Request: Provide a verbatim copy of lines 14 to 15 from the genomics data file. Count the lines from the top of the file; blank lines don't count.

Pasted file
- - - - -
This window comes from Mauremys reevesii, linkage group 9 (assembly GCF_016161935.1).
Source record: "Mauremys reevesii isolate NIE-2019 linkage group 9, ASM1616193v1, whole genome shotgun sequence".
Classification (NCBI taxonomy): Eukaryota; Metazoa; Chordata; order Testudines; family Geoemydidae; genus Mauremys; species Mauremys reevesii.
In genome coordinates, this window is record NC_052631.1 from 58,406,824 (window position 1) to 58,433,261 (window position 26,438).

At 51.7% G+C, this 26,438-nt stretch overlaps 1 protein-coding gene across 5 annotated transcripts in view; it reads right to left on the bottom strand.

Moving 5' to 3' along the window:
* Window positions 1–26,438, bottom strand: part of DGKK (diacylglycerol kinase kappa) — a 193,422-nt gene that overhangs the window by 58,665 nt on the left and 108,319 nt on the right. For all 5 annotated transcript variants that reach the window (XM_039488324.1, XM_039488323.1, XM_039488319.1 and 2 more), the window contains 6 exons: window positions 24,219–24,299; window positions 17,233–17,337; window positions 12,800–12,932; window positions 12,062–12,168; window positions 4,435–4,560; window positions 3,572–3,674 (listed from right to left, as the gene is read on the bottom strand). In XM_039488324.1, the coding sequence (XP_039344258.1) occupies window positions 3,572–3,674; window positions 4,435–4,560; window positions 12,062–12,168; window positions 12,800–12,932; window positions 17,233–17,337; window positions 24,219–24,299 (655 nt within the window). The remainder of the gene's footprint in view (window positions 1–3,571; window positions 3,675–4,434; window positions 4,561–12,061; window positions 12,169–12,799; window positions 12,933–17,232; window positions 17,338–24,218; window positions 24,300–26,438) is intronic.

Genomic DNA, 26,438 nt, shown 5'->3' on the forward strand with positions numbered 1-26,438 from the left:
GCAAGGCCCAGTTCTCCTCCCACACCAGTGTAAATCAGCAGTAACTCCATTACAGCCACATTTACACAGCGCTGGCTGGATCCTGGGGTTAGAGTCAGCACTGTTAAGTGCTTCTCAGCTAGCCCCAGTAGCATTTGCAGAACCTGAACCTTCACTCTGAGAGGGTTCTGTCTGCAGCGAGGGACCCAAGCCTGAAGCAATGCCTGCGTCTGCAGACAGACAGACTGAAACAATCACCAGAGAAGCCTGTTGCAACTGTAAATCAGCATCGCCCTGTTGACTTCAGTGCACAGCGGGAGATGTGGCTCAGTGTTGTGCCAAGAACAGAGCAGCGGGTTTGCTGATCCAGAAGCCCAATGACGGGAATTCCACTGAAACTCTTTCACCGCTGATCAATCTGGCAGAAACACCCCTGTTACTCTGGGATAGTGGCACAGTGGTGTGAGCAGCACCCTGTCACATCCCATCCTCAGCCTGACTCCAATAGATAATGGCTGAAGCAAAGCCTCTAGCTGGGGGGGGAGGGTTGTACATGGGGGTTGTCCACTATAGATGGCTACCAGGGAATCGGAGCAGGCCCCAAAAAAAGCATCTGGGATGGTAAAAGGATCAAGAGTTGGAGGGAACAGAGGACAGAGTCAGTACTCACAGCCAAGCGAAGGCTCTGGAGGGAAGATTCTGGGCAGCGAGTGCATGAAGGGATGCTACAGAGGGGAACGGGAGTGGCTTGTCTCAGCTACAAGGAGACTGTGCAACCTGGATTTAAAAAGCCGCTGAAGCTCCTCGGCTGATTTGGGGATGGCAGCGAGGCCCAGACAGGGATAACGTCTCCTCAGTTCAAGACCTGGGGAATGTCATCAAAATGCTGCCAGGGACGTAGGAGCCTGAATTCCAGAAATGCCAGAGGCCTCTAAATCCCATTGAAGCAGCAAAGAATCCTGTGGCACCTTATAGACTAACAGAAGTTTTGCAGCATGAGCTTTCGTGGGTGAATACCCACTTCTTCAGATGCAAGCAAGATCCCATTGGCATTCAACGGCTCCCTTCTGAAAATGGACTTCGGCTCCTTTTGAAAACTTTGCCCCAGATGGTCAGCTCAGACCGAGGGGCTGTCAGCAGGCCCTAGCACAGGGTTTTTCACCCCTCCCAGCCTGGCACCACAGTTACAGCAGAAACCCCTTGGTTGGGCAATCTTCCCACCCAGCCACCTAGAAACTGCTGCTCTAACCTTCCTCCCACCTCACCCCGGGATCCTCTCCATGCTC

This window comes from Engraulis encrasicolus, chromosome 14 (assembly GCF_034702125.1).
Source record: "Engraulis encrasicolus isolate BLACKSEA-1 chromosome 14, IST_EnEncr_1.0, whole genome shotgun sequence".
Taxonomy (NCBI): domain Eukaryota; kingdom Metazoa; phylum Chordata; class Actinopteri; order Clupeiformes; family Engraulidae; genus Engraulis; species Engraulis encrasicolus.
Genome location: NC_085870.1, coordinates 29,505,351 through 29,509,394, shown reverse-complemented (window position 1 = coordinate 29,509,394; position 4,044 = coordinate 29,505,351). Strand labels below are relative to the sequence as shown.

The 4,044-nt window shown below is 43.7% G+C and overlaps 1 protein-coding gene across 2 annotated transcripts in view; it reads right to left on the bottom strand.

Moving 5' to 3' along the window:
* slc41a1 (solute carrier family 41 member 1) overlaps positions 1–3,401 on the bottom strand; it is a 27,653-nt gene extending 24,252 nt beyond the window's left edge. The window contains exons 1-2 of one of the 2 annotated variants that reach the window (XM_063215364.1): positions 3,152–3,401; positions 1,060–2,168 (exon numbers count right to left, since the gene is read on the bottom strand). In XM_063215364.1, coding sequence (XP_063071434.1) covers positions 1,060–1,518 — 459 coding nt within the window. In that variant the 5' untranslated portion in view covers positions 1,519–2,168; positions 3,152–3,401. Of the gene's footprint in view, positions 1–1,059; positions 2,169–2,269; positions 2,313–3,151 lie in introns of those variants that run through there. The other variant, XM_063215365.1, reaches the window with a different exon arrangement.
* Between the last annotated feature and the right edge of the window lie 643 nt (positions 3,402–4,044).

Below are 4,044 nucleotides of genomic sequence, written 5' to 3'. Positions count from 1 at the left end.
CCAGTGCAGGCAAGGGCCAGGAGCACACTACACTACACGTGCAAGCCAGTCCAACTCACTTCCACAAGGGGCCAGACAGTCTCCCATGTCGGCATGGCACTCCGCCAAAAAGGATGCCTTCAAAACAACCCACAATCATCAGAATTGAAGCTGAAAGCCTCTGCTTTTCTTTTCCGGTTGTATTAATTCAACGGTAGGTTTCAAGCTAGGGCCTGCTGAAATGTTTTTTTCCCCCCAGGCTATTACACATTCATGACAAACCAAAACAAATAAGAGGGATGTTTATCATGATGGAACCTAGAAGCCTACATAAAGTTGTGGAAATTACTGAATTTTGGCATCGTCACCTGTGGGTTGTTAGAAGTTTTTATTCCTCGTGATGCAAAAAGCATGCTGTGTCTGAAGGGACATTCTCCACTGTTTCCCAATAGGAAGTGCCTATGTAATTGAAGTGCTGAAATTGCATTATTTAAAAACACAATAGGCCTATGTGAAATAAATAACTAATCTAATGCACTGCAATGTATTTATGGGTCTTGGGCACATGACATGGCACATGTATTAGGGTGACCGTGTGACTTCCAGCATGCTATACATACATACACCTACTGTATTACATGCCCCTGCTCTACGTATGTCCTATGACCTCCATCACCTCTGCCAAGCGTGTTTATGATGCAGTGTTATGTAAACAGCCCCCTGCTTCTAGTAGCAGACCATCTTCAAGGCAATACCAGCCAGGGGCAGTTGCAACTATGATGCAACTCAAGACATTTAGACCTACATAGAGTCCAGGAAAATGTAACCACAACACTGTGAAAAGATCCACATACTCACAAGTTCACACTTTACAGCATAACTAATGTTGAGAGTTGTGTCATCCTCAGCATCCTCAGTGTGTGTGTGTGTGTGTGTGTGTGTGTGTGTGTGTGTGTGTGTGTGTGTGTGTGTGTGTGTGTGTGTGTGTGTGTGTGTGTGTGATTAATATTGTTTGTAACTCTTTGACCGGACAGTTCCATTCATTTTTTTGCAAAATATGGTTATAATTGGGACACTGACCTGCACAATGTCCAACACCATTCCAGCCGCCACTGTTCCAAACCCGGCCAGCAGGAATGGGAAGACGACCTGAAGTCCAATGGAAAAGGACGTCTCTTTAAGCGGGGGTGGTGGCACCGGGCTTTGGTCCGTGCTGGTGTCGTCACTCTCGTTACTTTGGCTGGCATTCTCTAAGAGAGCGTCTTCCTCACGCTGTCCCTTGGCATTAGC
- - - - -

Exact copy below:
The 4,044-nt window shown below is 43.7% G+C and overlaps 1 protein-coding gene across 2 annotated transcripts in view; it reads right to left on the bottom strand.

Moving 5' to 3' along the window: